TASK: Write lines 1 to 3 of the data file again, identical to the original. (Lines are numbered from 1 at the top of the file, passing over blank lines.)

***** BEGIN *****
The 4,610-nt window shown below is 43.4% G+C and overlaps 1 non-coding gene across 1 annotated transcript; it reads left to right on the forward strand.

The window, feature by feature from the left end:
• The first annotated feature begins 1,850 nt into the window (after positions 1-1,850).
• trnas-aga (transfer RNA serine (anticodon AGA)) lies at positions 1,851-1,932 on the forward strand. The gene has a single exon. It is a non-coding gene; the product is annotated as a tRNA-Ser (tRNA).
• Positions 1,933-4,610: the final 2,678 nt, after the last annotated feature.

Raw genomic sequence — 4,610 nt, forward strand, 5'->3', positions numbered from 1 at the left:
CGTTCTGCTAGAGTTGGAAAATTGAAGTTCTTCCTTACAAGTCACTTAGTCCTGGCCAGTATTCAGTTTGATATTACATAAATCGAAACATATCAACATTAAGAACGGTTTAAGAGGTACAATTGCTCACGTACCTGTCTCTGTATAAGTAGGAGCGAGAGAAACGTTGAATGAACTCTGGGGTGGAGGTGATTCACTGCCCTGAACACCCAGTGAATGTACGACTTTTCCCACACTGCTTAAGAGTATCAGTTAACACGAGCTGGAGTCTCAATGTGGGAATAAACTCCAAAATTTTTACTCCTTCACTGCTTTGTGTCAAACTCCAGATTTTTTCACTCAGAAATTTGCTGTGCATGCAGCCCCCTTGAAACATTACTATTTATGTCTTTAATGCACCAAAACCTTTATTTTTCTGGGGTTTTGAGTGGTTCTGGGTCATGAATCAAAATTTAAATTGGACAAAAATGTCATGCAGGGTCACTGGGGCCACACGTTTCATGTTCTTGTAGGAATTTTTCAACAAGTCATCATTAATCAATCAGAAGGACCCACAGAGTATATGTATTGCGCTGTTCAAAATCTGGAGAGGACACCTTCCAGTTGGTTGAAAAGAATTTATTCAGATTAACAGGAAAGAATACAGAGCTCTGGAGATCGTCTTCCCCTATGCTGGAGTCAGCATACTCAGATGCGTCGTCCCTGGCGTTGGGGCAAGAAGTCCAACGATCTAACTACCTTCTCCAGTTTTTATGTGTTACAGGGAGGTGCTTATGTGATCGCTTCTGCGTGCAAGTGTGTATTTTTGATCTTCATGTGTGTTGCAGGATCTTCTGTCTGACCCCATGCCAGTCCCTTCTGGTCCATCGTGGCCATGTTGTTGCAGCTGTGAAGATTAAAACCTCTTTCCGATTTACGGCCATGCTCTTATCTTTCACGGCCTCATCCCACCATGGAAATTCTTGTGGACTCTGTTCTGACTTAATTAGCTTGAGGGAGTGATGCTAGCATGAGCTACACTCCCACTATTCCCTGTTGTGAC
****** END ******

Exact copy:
The 4,610-nt window shown below is 43.4% G+C and overlaps 1 non-coding gene across 1 annotated transcript; it reads left to right on the forward strand.

The window, feature by feature from the left end:
• The first annotated feature begins 1,850 nt into the window (after positions 1-1,850).